technologies is you know what the growth should look like. if you are going to get to a billion users, you better be doubling every month in the early days. i have always been abscessed with our numbers and you can often tell in the early days of something, it is growing 40% month over month? 70% month over month, right? because if you are going to hit a peak like youtube or google search or google map, this those early days, you will see fundamental double-digit, or triple-digit growths. >> google plus -- i mean remarkable growth early on. a lot of folks didn't believe you could sustain this. how much time has it taken for that part of google's overall operation? and is that -- that is certainly part of the core strategies, social, local, mobile and
obviously the ubiquity of the cloud. >> social is big and we really do feel good about this -- but there's no question that we had a lot of missteps along the way. we had orchid which was popular but only in a couple of areas. we has google buzz google wave, and we have learned from each of those cases, and google plus, i think does a great job overall with really modeling how people like to share information. i can share information with a certain circle of people. >> right. >> right? and it does a good job on that. you can see some of the learnings that we have had play out there. >> yeah, well, our circle of time has contracted so i'm
really grateful, thanks again for taking the time to be here. >> thank you very much for it's go time. >>every weeknight cenk uygur calls out the mainstream media. >>the guys in the middle class the guys in the lower end got screwed again. >>i think you know which one we're talking about. the overwhelming majority of the country says"tax the rich, don't go to war." >>just wanted to clarify that. hershey's chocolate syrup. stir up a smile.
drive, and marissa, watch her, he is destined to have an even broader impact. facebook, we have seem them impact in remarkable ways. i also had to address what is happening arrange us and what is not happening in government sectors. i want to look at ways people change our lives around the world. because of what is happening with these tools of technology, smartphones and other tools, the digital divide is increasing dramatically, but particularly in government versus the private sector. i have always believed that we have a venning machine model of government, where you put in a dollar and get limited choices, police, fire, defense, and health care, and if you don't like what you get with those limited choices, well you shake the machine. in many ways that's the occupy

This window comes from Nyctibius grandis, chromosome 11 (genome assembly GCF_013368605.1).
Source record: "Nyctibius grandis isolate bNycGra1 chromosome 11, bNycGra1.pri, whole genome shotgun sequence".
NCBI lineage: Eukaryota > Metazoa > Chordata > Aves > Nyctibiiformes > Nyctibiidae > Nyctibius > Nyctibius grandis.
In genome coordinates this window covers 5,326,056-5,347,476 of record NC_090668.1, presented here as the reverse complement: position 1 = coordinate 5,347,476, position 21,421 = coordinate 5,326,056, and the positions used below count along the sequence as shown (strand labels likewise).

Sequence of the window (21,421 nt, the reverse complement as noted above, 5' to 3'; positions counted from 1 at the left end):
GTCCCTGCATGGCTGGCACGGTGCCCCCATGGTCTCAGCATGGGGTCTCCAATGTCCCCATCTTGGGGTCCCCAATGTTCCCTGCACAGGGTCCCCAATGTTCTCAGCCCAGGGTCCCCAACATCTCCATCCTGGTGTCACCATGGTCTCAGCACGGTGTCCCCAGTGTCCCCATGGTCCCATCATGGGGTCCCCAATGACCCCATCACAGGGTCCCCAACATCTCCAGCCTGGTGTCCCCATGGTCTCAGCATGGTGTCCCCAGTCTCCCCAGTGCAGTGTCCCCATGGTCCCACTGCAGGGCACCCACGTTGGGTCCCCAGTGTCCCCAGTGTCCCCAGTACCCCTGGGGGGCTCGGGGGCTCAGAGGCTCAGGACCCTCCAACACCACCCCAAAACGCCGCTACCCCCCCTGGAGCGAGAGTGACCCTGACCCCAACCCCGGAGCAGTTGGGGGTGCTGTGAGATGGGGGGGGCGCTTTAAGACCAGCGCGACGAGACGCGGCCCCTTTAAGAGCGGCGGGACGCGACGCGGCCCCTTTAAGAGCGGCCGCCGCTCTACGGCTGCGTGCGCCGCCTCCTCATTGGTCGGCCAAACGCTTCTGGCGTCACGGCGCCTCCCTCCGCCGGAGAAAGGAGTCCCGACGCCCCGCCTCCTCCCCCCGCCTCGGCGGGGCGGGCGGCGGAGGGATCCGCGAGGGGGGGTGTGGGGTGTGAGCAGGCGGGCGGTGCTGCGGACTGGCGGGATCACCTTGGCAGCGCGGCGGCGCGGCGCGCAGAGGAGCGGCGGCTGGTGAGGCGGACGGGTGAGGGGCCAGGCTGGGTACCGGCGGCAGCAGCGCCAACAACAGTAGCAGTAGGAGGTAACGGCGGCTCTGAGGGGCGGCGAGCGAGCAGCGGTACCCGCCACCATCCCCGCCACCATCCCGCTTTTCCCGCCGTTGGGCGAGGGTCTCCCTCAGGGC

movement. but with these tools of technology and the new platforms they create, maybe we can figure out ways to fill in the blanks to look at government more like a platform. social media, of course would be a big part of it. we don't want to do all of this on a one a week show we want to use new venues like facebook twitter, and google plus to engage in a two-way conversation, because my fundamental belief is that one-way conversations are dead in business and politics. you have got to have a two-way conversation. i hope you will be in for new and innovative ways and ability to reach a large audience. i want to focus again on what to do and focus on ways of building platforms to generate new ideas, your ideas. so thanks for watching the show and hope to see you on the web and back on current tv >>(narrator) the sheriff of wall street. >>the leadership of high finance just doesn't get it. >>(narrator) the former governor
of new york, eliot spitzer is on current tv. >>somebody somewhere can listen, record, track, gather this data. >>arrangements were made. >>(narrator) independent unflinching. >>there is a wild west quality to it that permits them to do whatever they wish. >>(narrator) and above all politically direct. >>facts are stubborn things. [ train whistle blows ] [ ball hitting paddle ] [ orbit girl ] don't let food hang around. yeah! [ orbit trumpet ] clean it up with orbit! [ orbit glint ] fabulous! for a good clean feeling. ♪ eat, drink, chew orbit! ♪